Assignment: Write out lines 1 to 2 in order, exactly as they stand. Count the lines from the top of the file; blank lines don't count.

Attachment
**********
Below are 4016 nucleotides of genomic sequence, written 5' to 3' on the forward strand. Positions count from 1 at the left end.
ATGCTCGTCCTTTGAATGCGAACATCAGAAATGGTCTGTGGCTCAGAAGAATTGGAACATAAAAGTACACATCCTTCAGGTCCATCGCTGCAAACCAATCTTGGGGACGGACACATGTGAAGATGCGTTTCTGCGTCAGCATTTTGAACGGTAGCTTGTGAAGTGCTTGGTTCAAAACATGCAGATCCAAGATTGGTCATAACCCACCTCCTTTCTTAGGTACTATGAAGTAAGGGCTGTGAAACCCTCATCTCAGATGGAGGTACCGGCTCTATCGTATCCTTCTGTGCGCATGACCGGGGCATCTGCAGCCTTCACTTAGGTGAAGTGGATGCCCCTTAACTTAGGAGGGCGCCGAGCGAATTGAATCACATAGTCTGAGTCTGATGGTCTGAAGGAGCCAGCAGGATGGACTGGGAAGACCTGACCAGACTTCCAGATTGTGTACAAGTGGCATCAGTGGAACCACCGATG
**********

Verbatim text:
Below are 4016 nucleotides of genomic sequence, written 5' to 3' on the forward strand. Positions count from 1 at the left end.
ATGCTCGTCCTTTGAATGCGAACATCAGAAATGGTCTGTGGCTCAGAAGAATTGGAACATAAAAGTACACATCCTTCAGGTCCATCGCTGCAAACCAATCTTGGGGACGGACACATGTGAAGATGCGTTTCTGCGTCAGCATTTTGAACGGTAGCTTGTGAAGTGCTTGGTTCAAAACATGCAGATCCAAGATTGGTCATAACCCACCTCCTTTCTTAGGTACTATGAAGTAAGGGCTGTGAAACCCTCATCTCAGATGGAGGTACCGGCTCTATCGTATCCTTCTGTGCGCATGACCGGGGCATCTGCAGCCTTCACTTAGGTGAAGTGGATGCCCCTTAACTTAGGAGGGCGCCGAGCGAATTGAATCACATAGTCTGAGTCTGATGGTCTGAAGGAGCCAGCAGGATGGACTGGGAAGACCTGACCAGACTTCCAGATTGTGTACAAGTGGCATCAGTGGAACCACCGATG